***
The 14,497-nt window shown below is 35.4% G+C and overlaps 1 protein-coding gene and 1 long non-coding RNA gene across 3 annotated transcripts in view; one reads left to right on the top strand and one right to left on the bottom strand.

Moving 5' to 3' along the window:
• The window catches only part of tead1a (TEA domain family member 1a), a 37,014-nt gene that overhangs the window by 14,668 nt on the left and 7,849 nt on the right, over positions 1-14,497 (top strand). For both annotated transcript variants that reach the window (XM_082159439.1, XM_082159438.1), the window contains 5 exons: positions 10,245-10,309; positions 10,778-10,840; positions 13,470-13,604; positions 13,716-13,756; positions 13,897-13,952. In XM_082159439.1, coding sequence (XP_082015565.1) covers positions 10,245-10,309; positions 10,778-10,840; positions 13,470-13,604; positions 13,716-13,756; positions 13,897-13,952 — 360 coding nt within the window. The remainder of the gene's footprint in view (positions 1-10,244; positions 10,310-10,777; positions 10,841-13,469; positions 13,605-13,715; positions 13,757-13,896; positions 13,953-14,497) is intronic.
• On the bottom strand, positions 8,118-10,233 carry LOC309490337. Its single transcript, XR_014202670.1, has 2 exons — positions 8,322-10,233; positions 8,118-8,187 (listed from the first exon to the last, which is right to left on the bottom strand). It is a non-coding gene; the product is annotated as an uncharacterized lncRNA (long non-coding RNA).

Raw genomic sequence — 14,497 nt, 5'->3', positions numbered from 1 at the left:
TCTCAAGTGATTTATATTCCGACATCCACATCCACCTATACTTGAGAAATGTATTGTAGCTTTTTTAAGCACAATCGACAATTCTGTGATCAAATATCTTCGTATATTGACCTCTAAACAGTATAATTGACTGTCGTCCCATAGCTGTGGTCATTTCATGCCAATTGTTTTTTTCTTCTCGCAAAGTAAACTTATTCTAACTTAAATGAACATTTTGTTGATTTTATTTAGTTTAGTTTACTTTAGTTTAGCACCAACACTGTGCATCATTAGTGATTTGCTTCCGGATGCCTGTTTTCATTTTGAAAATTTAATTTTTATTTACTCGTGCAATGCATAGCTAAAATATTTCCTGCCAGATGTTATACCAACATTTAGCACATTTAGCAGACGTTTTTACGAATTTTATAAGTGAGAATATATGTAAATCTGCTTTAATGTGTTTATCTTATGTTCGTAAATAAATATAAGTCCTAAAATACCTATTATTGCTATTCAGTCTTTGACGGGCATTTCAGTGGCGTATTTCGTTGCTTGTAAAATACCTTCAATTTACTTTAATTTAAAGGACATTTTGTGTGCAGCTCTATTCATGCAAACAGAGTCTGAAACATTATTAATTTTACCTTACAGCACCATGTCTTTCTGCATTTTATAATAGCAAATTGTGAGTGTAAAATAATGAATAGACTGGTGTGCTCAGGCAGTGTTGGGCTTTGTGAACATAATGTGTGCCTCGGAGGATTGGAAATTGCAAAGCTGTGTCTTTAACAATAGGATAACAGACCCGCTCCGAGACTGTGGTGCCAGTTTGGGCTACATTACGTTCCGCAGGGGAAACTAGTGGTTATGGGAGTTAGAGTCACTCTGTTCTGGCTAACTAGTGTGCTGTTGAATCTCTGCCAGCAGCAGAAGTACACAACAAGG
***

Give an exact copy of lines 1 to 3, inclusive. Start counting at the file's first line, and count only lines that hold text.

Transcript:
The 14,497-nt window shown below is 35.4% G+C and overlaps 1 protein-coding gene and 1 long non-coding RNA gene across 3 annotated transcripts in view; one reads left to right on the top strand and one right to left on the bottom strand.

Moving 5' to 3' along the window:
• The window catches only part of tead1a (TEA domain family member 1a), a 37,014-nt gene that overhangs the window by 14,668 nt on the left and 7,849 nt on the right, over positions 1-14,497 (top strand). For both annotated transcript variants that reach the window (XM_082159439.1, XM_082159438.1), the window contains 5 exons: positions 10,245-10,309; positions 10,778-10,840; positions 13,470-13,604; positions 13,716-13,756; positions 13,897-13,952. In XM_082159439.1, coding sequence (XP_082015565.1) covers positions 10,245-10,309; positions 10,778-10,840; positions 13,470-13,604; positions 13,716-13,756; positions 13,897-13,952 — 360 coding nt within the window. The remainder of the gene's footprint in view (positions 1-10,244; positions 10,310-10,777; positions 10,841-13,469; positions 13,605-13,715; positions 13,757-13,896; positions 13,953-14,497) is intronic.